6 min read | 18 September, 2020 By George Nash
Update - this article was originally written in September 2020, since when the government’s legislation has now changed. As of 1st July 2021, employers must pay 10 per cent of their furloughed workers’ usual wage, while the government will continue to pay the other 70 per cent.
From 1st August, the employers’ contribution rises to 20 per cent, with the government’s contribution reducing further.
HMRC have recently published a new policy paper which explains the changes to the Coronavirus Job Retention Scheme which apply from 1st July 2021.
Before the global Coronavirus pandemic took over 2020, furlough was a word more likely to played in a game of Scrabble than it was to appear in general conversation.
Of course, now we know that furlough is a type of temporary leave given to employees that has been popularised by the UK Government’s Coronavirus Job Retention Scheme.
But with the Coronavirus Job Retention Scheme (CJRS) ending in the coming weeks, we’re here to take a look at what happens after furlough ends and what it means for both businesses and employees.
Chancellor Rishi Sunak announced on Tuesday 12 May 2020 that the Coronavirus Job Retention Scheme will end on 31st October 2020.
Workers who are furloughed will continue to receive 80% of their salary until that date, up to £2,500, with employers contributing 10% on top of the Government’s 70% in September, and 20% to the Government’s 60% in October.
Flexible furlough was introduced from 1st July and allowed employers to be adaptable, giving them the opportunity to bring employees back to work part-time, and claiming the furlough grant to cover hours furloughed employees didn’t work. As it is a part of the CJRS, this will similarly end on 31st October 2020.
When furlough ends businesses will no longer be able to use the CJRS to pay staff, and employees who were furloughed will be expected to return to work.
As to how that return to work looks depends on your type of business and how you have handled staff during this period; whether that has been through enabling employees to work from home or furloughing all staff due to no work being available.
The intention of the CJRS was to protect jobs through this unprecedented crisis, and statistics from HMRC have shown that as of 16th August 2020, 9.6 million jobs were furloughed and 1.2 million employers used the scheme.
With the scheme ending and the economic landscape still weathering the storm, different types of businesses will be in different places when it comes to a post-furlough future.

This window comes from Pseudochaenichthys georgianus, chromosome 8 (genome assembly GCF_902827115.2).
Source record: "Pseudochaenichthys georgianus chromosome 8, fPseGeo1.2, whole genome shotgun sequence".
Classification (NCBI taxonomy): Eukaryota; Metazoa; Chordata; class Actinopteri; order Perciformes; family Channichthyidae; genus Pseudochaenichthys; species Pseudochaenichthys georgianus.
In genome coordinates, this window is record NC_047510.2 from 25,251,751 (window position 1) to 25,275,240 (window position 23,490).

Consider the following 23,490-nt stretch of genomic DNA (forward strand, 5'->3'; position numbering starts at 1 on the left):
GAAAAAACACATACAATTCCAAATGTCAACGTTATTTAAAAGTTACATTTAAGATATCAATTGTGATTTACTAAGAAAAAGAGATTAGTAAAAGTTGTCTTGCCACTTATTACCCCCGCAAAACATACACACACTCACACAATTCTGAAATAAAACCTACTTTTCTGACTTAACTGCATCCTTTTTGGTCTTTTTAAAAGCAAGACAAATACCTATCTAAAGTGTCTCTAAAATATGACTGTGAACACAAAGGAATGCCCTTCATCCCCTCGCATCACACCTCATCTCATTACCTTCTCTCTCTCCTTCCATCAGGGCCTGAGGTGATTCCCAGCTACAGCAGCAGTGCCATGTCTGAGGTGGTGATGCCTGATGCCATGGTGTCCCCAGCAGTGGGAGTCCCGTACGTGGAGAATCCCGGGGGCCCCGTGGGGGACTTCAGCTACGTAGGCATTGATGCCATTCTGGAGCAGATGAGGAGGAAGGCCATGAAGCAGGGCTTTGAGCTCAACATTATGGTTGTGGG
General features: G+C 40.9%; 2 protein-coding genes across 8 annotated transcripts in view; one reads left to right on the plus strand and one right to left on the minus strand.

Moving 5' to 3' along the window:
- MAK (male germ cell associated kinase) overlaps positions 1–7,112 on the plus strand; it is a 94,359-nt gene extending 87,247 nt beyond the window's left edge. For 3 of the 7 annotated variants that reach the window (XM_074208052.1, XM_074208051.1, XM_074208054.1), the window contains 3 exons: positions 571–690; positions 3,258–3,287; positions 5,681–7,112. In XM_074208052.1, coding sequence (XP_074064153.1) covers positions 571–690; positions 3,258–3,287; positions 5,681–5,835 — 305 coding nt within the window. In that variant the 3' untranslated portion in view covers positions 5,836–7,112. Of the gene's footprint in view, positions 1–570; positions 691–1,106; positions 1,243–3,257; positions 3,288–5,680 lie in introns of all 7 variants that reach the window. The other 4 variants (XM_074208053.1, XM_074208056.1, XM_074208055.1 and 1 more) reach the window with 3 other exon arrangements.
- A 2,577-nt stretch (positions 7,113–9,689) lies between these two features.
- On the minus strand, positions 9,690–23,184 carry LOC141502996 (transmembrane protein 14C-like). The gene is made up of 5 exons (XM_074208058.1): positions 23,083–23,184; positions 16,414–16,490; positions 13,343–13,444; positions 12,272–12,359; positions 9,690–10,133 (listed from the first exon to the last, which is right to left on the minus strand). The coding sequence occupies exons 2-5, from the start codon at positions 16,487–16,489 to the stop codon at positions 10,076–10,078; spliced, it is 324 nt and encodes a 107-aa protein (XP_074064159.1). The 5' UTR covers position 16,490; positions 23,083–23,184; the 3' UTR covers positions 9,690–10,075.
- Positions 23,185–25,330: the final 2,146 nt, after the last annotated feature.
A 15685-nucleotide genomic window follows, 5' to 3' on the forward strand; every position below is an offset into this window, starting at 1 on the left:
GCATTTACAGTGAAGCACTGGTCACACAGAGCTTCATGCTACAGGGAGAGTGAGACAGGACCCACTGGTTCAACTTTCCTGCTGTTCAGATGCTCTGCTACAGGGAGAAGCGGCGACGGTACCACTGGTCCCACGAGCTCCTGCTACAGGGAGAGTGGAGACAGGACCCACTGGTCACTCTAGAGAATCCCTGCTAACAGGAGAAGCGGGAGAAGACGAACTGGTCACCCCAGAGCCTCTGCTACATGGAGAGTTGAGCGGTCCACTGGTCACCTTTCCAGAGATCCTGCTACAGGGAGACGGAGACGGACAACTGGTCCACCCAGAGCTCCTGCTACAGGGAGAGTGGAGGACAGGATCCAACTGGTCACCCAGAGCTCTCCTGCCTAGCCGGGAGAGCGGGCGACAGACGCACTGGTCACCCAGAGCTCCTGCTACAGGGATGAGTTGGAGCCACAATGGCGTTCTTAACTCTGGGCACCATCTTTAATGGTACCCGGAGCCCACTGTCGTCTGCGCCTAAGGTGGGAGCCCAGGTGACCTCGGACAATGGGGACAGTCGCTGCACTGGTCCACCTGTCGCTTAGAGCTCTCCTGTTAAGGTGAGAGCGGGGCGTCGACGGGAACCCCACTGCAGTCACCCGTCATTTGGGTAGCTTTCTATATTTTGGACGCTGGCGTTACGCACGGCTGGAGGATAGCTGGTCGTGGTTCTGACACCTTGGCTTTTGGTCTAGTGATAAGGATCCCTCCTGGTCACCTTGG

It will be down to each individual business to decide what is best for them, whether that be returning to the office or continuing to work from home, or if the condition of the business is not so bright, considering redundancies, reduced hours or a pause on recruitment.
As part of the Plan for Jobs 2020, the Chancellor announced a new Job Retention Bonus that is designed to incentivise and reward employers who bring back furloughed employees and keep them.
A £1000 one-off payment will be paid to employers (not employees) for every furloughed employee who remains continuously employed through to the end of January 2021.
Even with the CJRS ending there are a number of other Government schemes and loans and informational webinars that are in place to support businesses on their return back to regular trading after furlough has ended.
The government recently launched its £2bn Kickstart Scheme, an incentive for businesses who help at-risk young people get back into work.
Originally proposed by Chancellor Rishi Sunak in his July 2020 Summer statement, the scheme aims to help young people on Universal Credit who have lost jobs and opportunities due to COVID-19 back to work.
The government is confident that the scheme will generate more than 350,000 new jobs.
The CJRS measures were put in place to keep businesses going and employees employed, but the effect of the coronavirus pandemic has knocked some businesses hard, meaning difficult decisions may be ahead.
If furloughed workers are made redundant after being furloughed a new law ensures they receive full redundancy payments based on their pre-furlough wages.
If your business is not able to bounce back immediately there are other options to consider including reducing work hours, reducing over time and putting a pause on recruitment. Any action taken by businesses should not infringe on any employees’ rights or contract.
While furlough may be coming to an end, both employers and staff will still have to operate with the knowledge that the presence of coronavirus is still very real.
If your business is planning a full or partial return to the office it is important to prepare your workplace so that it meets new social distancing guidelines.
Communication and due diligence are the best things you can do to ensure that your employees are comfortable to get back to their desks. Staggered shift patterns are just one way you can help your employees with their phased return to work.
This time has effected everyone differently, some industries have been able to adapt quickly and successfully, while others such as theatres are likely to continue feeling the effects of lockdown and social distancing measures.
As we all move forward to returning to business as usual (or close to it) there may be occasions when local lockdowns or quarantines are imposed on hot-spots and travellers; when that happens its important to know how to manage employees who need to self-isolate.